Important This documentation pertains to the old version of MountainSort and MountainLab. Please visit for the newer version of MountainSort, or see for updated information about the different versions.

(Old) MountainSort Documentation

MountainSort is spike sorting software developed by Jeremy Magland, Alex Barnett, and Leslie Greengard at the Center for Computational Biology, Flatiron Institute in close collaboration with Jason Chung and Loren Frank at UCSF department of Physiology. The algorithm was featured in

Chung, Jason E.*, Jeremy F. Magland*, Alex H. Barnett, Vanessa M. Tolosa, Angela C. Tooker, Kye Y. Lee, Kedar G. Shah, Sarah H. Felix, Loren M. Frank, and Leslie F. Greengard. “A Fully Automated Approach to Spike Sorting.” Neuron 95, no. 6 (2017): 1381-1394.

MountainSort is a plugin package to MountainLab, a general framework for scientific data analysis, sharing, and visualization.

Getting started with MountainSort

There are various ways to install and/or use MountainSort. The best choice will depend on how you plan to interact with the program. You can use MountainSort…

  • as a plugin package to MountainLab (ML)
  • from the web interface (cloud computing)
  • as a standalone program

Below, we will describe installation as a plugin to ML (recommended), and the remarks below will indicate how it could be used as a standalone program. Documentation about using the web framework will come soon.

Supported operating systems

Ubuntu 16.04 is the currently supported development platform. Other Linux flavors should also work. Currently, Mac and Windows are not supported.

If you do not have a linux machine available, we recommend setting up an Ubuntu virtual machine.


The following instructions are for installing MountainSort on Ubuntu 16.04 (recommended). Installation instructions requiring compilation can be found here.

add-apt-repository -y ppa:magland/mountainlab
apt update
apt install mountainlab
apt install mlpipeline
apt install mountainsort
apt install mountainview

Caution: If you have python3 already installed using a tool such as miniconda, then you should make sure that miniconda/bin is not in your path. The above packages will install python3 as a Ubuntu package.

Note: There may be a subtle bug in numpy version 1.11 (default installed on Ubuntu 16.04), so the following additional steps are recommended to upgrade to a later version of numpy:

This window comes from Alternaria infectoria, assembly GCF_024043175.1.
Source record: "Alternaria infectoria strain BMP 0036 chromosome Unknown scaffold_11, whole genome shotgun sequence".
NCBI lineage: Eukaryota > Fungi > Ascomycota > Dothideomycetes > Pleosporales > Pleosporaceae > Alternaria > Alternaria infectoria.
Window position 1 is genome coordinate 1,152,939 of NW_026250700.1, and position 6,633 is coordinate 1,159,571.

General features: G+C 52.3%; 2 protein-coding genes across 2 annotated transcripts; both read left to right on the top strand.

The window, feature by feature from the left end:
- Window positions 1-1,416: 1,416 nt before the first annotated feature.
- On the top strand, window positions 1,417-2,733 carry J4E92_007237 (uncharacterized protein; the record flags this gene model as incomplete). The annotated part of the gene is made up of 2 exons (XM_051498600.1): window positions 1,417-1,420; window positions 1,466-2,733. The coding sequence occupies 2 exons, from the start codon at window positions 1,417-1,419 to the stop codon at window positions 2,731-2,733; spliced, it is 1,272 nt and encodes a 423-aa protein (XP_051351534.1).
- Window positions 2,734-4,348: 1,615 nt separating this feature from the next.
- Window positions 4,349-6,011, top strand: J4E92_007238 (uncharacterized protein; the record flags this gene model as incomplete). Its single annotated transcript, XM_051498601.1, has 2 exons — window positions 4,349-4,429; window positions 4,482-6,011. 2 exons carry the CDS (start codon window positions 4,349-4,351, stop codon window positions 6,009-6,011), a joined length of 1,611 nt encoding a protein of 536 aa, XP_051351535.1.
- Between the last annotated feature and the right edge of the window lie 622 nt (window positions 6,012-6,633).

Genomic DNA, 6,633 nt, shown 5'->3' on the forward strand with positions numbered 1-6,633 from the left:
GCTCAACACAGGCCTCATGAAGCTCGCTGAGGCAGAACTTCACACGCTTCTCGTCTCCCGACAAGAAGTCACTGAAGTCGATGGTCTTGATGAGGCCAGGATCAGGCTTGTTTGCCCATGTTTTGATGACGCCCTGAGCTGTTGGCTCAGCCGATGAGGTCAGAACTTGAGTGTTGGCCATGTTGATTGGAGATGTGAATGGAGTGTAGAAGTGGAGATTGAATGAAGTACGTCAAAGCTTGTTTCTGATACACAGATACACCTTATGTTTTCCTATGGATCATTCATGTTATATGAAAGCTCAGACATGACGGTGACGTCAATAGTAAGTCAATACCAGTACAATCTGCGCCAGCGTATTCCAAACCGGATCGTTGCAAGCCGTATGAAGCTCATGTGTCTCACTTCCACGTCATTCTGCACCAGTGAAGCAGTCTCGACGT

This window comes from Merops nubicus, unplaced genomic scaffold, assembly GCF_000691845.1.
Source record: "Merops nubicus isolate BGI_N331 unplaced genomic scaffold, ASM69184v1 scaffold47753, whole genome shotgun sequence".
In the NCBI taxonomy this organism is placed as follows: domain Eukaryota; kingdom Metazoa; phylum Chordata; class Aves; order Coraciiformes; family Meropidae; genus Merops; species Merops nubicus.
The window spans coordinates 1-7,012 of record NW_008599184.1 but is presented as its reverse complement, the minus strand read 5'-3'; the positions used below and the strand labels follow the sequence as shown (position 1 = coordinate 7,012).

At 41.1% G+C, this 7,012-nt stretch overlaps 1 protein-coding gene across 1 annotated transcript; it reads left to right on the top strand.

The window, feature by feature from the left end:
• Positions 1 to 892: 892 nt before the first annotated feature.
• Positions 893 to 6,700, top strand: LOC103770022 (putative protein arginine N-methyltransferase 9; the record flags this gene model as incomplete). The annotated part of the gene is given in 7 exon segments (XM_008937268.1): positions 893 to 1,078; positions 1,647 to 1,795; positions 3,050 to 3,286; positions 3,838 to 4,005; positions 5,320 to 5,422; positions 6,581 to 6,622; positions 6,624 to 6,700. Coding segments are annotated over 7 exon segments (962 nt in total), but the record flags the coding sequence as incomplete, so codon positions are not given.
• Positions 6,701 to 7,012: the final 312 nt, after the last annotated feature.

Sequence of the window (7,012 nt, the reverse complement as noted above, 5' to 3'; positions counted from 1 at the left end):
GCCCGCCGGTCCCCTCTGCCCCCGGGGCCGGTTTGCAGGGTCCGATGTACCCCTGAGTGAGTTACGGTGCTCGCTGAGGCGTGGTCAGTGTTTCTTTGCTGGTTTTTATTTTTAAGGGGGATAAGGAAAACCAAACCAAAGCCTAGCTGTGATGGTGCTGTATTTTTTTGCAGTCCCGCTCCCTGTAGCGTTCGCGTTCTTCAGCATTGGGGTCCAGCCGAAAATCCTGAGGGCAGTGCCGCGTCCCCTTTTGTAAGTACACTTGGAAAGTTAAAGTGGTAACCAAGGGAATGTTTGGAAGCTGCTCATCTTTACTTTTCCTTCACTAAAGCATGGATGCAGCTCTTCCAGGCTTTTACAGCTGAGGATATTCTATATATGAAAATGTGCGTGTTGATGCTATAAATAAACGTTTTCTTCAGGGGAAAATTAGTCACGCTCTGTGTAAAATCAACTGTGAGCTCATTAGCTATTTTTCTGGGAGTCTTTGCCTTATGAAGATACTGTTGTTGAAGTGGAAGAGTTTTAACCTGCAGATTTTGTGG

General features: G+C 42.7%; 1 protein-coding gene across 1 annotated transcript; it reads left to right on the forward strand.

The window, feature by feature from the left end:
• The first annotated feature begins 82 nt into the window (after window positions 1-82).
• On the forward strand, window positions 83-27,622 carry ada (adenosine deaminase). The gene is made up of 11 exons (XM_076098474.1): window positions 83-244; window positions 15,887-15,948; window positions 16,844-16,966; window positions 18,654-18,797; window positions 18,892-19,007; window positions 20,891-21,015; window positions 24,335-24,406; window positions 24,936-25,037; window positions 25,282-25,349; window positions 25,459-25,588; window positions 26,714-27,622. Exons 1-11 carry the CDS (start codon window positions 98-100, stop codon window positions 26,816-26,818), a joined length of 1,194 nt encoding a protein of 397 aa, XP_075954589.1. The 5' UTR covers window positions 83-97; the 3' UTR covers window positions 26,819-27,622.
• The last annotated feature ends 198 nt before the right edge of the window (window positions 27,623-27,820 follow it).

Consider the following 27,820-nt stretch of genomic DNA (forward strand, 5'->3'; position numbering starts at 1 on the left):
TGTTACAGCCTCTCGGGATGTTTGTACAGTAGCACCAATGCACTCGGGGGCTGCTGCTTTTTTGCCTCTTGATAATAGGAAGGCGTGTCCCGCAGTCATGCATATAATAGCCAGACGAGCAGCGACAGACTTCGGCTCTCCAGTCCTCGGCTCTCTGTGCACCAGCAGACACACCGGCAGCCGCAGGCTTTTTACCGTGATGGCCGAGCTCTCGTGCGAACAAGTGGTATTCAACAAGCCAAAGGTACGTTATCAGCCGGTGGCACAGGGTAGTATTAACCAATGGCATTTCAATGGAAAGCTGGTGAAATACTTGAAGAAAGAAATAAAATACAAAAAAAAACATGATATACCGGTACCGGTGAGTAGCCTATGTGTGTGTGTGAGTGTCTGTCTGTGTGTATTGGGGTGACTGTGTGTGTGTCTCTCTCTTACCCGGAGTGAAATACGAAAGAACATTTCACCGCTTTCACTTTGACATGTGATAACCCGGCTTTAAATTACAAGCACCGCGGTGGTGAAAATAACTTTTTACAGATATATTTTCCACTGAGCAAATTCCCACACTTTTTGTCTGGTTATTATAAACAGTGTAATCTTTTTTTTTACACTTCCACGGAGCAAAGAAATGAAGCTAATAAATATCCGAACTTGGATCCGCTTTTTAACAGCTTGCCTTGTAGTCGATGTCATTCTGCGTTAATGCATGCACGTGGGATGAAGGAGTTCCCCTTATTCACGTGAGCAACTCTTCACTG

apt install python3-pip
pip3 install numpy

Once installed, run the following to choose a temporary directory path. This is where MountainSort will store large intermediate files during processing. Put it somewhere with space.


Periodically you can run the following to get the most up-to-date packages

apt update
apt upgrade mountainlab mlpipeline mountainsort mountainview

Testing the installation

The first thing to try is


This will list the mountainlab processors installed on your system. For example, you should see “ms3.bandpass_filter”, “ms3.whiten”, and “mountainsortalg.ms3alg”. These are among the core steps of the MountainSort spike sorting pipeline.

Next, to get an idea for how processors work, try

mp-spec ms3.bandpass_filter

This will give the specification (inputs/outputs/parameters) for this particular processor.

Next, try the examples in the mountainsort_examples repository

1. Clone the examples repo:

git clone
cd mountainsort_examples/examples/example1_mlp

2. Simulate data for the test:

mlp-run synthesize_v1.mlp synthesize --timeseries=data/raw.mda --geom=data/geom.csv --waveforms_true=data/waveforms_true.mda --_params=params_synth.json

This will generate test raw data ‘raw.mda’, geometry data ‘geom.csv’, and waveform data ‘waveforms_true.mda’ in the current directory. The file synthesize_v1.mlp represents a processing pipeline, and “synthesize” is the single exported subroutine. To view and/or edit this pipeline use the following command to launch the mlpipeline GUI:

mlpipeline synthesize_v1.mlp

3. Sort the test data

You will now call the mountainsort3 sort pipeline, passing it the newly-created raw data ‘raw.mda’ and geometry data ‘geom.csv’. You will also tell it what to call the output firings, ‘firings.mda’. Finally, you will pass it parameters, already in the directory, ‘params.json’.

mlp-run mountainsort3.mlp sort --raw=data/raw.mda --geom=data/geom.csv --firings_out=data/firings.mda --_params=params.json

As in the previous step, mountainsort3.mlp is a processing pipeline with a single exported subroutine called “sort”. You can edit this using:

mlpipeline synthesize_v1.mlp

4. View the test sorting

The GUI only requires a timeseries, in this case raw data, ‘raw.mda’, and the firings information (times/labels), ‘firings.mda’. We can also pass it the geometry information and samplerate.

mountainview --raw=data/raw.mda --firings=data/firings.mda --geom=data/geom.csv --samplerate=30000

5. Re-sort the data with automated curation (masking of low-quality clusters and bursting-related merging)

This time, you will add the automated curation option, ‘–curate=true’. This will mask out low-quality clusters and do bursting-related merging.

mlp-run mountainsort3.mlp sort --raw=data/raw.mda --geom=data/geom.csv --firings_out=data/firings2.mda --_params=params.json --curate=true

6. View the curated test sorting

mountainview --raw=data/raw.mda --firings=data/firings2.mda --geom=data/geom.csv --samplerate=30000

Note that sorting low signal-to-noise ratio data with relabeling may result in there being no apparent clusters (all clusters are of low quality). For this reason, we suggest first sorting your data without curation.

You are now ready to sort your own data Sorting your own data